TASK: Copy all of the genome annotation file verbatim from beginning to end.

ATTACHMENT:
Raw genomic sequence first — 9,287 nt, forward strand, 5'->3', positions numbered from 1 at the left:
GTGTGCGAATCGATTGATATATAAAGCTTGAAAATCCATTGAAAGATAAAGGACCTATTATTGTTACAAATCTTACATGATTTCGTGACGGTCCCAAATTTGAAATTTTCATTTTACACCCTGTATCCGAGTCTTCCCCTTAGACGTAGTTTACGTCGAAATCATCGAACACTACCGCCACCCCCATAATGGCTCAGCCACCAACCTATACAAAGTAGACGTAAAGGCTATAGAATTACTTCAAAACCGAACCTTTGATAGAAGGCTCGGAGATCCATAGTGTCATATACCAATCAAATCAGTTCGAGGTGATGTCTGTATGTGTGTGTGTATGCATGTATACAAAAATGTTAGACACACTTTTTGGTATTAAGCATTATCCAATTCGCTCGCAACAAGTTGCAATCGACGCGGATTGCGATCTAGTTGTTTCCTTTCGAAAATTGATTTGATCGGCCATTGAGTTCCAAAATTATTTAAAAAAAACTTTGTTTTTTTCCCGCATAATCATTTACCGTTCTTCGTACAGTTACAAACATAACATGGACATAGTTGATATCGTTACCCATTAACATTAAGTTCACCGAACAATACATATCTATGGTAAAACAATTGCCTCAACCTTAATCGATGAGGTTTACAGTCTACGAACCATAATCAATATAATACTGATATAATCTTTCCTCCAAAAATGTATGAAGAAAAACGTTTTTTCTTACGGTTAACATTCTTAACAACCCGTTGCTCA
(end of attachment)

Raw genomic sequence first — 9,287 nt, forward strand, 5'->3', positions numbered from 1 at the left:
GTGTGCGAATCGATTGATATATAAAGCTTGAAAATCCATTGAAAGATAAAGGACCTATTATTGTTACAAATCTTACATGATTTCGTGACGGTCCCAAATTTGAAATTTTCATTTTACACCCTGTATCCGAGTCTTCCCCTTAGACGTAGTTTACGTCGAAATCATCGAACACTACCGCCACCCCCATAATGGCTCAGCCACCAACCTATACAAAGTAGACGTAAAGGCTATAGAATTACTTCAAAACCGAACCTTTGATAGAAGGCTCGGAGATCCATAGTGTCATATACCAATCAAATCAGTTCGAGGTGATGTCTGTATGTGTGTGTGTATGCATGTATACAAAAATGTTAGACACACTTTTTGGTATTAAGCATTATCCAATTCGCTCGCAACAAGTTGCAATCGACGCGGATTGCGATCTAGTTGTTTCCTTTCGAAAATTGATTTGATCGGCCATTGAGTTCCAAAATTATTTAAAAAAAACTTTGTTTTTTTCCCGCATAATCATTTACCGTTCTTCGTACAGTTACAAACATAACATGGACATAGTTGATATCGTTACCCATTAACATTAAGTTCACCGAACAATACATATCTATGGTAAAACAATTGCCTCAACCTTAATCGATGAGGTTTACAGTCTACGAACCATAATCAATATAATACTGATATAATCTTTCCTCCAAAAATGTATGAAGAAAAACGTTTTTTCTTACGGTTAACATTCTTAACAACCCGTTGCTCA